I Pledge of ... What Do we Pledge our Allegiance to?

Janet Kuypers

    Listening to people talk on AM radio about the Pledsge of Allegiance recently, I’ve started to formulate my own opinion. There are those who want to eliminate the line “Under God” from the pledge, that this leads some to believe that the United States does not stand for Atheists or people who don’t believe in the same god ss the ever-pervasive Christian God. But I’ve always thought that if that were the case, then Atheists should be against our money (“In God We Trust”???), or for that matter be against the people who founded our country (even though they did not an imposed religion, they were for the most part quite Christian people...). I always thought that This is the way the opledge was written, and we should honor the way it was created.
    Then I found out that the Pledge of Allegiance did not include references to God.
    I read Joe Hertel’s editorial in Northeastern Illinois University’s newspaper (v20 issue 16) INDEPENDENT. Hertel wrote “The worlds ‘Under God’ were added in 1954 to distinguish us from the Godless Communists” ... so I realized not to make judgements until I actually research something. So I decided to search a little more.
    I learned details from a a short story by Dr. John W. Baer (from http://history.vineyard.net/pledge.htm):
    Francis Bellamy (1855 - 1931), a Baptist minister, wrote the original Pledge in August 1892. His original Pledge read as follows: ‘I pledge allegiance to my Flag and (to*) the Republic for which it stands, one nation, indivisible, with liberty and justice for all.’ [ * ‘to’ added in October, 1892. ]
    In 1923 and 1924 the National Flag Conference, under the leadership of the American Legion and the Daughters of the American Revolution, changed the Pledge’s words, ‘my Flag,’ to ‘the Flag of the United States of America.’ Bellamy disliked this change, but his protest was ignored.
    The Story of the Pledge of Allegiance states (at http://www.flagday.org/Pages/StoryofPledge.html) that: “On Flag Day June 14, 1954, the words “under God” were added. The last change in the Pledge of Allegiance occurred when President Dwight D. Eisenhower approved adding the words “under God”. As he authorized this change he said: “In this way we are reaffirming the transcendence of religious faith in America’s heritage and future; in this way we shall constantly strengthen those spiritual weapons which forever will be our country’s most powerful resource in peace and war.”
    Thst was very nice of Eisenhower to assume our future allegiance to his God (though I’d like to know what our “spiritual weapons” are...).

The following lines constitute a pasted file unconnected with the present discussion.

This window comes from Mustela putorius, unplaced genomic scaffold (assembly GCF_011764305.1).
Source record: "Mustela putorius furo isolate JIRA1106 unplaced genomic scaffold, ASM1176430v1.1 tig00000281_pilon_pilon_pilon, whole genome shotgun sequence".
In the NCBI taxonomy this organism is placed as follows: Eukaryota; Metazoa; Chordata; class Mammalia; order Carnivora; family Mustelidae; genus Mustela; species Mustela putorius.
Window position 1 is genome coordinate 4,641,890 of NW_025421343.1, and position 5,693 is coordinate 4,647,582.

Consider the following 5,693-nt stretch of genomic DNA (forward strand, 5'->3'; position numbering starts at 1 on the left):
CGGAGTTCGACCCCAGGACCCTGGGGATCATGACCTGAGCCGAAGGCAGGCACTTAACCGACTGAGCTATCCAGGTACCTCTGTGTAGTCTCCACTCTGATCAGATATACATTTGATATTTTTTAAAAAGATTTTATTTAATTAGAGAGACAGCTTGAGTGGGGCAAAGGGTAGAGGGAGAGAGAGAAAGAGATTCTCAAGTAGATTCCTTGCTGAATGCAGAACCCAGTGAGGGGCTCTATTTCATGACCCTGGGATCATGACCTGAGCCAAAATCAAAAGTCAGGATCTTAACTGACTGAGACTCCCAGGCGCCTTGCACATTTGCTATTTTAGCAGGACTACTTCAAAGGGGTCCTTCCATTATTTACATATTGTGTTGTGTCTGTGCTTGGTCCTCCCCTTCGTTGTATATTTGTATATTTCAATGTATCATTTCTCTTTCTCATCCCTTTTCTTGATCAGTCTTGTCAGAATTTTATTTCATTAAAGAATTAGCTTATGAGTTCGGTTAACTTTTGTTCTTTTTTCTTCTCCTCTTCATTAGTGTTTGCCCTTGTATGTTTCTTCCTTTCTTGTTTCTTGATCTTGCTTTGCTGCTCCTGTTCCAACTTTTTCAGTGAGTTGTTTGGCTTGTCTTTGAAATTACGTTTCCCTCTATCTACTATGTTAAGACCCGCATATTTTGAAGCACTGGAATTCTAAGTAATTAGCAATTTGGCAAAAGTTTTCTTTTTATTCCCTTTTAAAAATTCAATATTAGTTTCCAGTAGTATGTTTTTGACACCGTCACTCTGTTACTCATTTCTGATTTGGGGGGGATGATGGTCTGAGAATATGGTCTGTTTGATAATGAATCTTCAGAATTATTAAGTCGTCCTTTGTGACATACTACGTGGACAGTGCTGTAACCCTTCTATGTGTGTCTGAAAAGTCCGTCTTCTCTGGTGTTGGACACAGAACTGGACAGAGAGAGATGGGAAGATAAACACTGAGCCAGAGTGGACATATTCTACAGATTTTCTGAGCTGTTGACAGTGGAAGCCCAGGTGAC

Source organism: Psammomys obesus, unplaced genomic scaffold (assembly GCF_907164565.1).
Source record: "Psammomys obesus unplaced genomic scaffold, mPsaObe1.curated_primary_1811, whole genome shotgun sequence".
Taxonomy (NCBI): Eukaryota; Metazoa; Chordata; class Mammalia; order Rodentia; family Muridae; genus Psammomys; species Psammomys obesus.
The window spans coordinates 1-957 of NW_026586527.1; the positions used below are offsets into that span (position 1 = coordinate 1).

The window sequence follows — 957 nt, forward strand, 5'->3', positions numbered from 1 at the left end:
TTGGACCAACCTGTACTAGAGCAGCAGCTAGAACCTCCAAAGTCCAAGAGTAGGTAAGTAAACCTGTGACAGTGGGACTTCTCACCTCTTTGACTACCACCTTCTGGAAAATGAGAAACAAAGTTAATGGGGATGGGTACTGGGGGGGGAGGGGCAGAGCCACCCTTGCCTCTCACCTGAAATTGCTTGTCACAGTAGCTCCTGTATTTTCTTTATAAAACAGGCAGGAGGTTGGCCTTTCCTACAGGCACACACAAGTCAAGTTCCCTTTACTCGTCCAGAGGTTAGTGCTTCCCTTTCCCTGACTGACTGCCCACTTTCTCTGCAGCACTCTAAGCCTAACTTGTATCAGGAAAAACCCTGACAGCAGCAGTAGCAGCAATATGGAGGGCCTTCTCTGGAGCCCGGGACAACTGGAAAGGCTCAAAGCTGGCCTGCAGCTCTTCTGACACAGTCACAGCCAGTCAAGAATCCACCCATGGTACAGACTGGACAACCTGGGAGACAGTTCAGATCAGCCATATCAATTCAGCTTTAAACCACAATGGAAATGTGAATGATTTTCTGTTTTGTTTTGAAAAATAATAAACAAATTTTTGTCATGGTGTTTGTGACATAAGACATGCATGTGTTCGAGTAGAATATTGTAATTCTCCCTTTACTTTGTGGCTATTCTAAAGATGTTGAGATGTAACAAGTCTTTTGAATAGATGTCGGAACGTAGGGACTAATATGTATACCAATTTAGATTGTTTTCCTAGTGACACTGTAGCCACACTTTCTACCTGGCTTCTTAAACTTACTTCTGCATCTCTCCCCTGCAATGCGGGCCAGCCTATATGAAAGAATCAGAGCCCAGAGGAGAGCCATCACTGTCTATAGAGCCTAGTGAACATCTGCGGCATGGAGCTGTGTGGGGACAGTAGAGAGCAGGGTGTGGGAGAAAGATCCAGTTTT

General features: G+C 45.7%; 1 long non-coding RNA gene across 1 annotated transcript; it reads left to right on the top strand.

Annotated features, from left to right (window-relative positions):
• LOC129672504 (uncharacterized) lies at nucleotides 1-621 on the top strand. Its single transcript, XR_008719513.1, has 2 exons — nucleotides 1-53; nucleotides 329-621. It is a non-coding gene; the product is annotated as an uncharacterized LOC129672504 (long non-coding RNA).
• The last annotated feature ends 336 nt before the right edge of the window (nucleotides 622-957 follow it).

Dr. John W. Baer also noted that Bellamy “had been pressured into leaving his church in 1891 because of his socialist sermons. In his retirement in Florida, he stopped attending church because he disliked the racial bigotry he found there.”
    So ... one can only guess that Bellamy would not have liked this change, either (especially considering that he even stopped going to church).
    I don’t know if it is proper to “change” the Pledge of Allegiance back to it’s original form. I understand that Amendments are added to the Constitution to make it better; maybe I’m missing the argument that keeping “Under God” make the Pledge of Allegience better. But reading the words of the group to Restore our Pledge of Allegiance (at http://www.restorethepledge.com/), I felt I might not be alone. They state:
    “Currently there is a legal drive to remove those words. “God” in the Pledge has caused the divisiveness, discrimination and exclusion that the Framers specifically sought to prevent. Yes, the majority of Americans believe in God, and they nearly unanimously find no objection in the Pledge’s current rendition. But that is precisely why we have a Bill of Rights - to prevent tyranny by the majority, and to protect the rights of minorities. Our Constitution forbids government from endorsing religious views, and those who choose not to believe in a deity should never be made to feel like “outsiders,” as is now the case.”
    “The words are “liberty and justice for all.” The Pledge should be a unifying experience for every citizen. Placing a religious ideal into its midst is not right, and serves no purpose except to alter a purely patriotic tradition into one that satisfies the religious bent of the majority. That is exactly what the First Amendment was written to preclude.”



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